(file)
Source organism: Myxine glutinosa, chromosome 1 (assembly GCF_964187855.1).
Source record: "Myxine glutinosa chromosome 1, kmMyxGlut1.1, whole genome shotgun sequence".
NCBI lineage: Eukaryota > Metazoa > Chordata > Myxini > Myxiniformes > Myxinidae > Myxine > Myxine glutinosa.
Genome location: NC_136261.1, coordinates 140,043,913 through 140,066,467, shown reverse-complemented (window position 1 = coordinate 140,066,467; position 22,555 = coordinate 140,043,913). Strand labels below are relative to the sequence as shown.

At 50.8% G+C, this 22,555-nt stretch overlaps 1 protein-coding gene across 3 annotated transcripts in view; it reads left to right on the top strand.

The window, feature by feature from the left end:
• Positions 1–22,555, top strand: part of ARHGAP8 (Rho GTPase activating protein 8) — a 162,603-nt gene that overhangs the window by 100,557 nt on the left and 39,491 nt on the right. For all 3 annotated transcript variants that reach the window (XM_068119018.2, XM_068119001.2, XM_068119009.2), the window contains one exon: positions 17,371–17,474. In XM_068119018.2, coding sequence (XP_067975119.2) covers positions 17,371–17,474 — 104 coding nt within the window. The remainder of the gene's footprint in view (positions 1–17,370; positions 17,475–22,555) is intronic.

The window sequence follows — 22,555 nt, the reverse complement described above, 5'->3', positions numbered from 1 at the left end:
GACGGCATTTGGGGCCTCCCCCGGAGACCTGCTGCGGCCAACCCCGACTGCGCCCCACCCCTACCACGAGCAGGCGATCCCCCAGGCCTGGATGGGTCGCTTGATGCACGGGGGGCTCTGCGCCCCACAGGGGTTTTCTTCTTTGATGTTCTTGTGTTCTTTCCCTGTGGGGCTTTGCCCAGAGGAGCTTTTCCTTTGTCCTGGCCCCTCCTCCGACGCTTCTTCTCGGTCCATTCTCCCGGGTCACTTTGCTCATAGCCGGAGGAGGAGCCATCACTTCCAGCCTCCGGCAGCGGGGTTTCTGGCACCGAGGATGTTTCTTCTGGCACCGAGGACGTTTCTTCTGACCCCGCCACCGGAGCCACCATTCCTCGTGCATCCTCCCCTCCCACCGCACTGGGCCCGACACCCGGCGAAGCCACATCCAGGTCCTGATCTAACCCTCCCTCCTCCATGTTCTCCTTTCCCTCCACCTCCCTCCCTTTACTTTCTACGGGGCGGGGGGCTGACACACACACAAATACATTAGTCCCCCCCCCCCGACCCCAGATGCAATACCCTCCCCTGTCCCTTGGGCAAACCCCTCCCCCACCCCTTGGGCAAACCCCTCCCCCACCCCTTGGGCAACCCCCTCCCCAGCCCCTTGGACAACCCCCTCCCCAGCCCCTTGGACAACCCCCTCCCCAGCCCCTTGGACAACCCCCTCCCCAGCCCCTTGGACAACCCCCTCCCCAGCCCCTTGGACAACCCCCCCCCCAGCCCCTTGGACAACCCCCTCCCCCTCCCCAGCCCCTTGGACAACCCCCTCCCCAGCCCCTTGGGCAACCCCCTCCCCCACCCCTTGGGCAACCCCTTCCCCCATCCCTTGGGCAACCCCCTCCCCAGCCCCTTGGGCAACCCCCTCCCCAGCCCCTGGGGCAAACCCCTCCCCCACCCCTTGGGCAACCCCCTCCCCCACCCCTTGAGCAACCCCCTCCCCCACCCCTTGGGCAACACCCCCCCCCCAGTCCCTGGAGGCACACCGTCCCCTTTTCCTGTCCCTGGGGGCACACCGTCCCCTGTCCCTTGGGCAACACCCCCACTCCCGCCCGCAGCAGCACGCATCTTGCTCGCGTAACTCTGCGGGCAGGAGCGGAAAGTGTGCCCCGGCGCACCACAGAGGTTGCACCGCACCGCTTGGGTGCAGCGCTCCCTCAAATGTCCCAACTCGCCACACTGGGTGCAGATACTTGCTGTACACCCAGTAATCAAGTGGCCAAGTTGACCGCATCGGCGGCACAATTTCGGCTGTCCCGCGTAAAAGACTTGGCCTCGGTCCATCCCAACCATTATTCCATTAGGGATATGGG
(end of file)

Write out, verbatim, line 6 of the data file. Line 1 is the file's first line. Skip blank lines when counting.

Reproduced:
The window, feature by feature from the left end: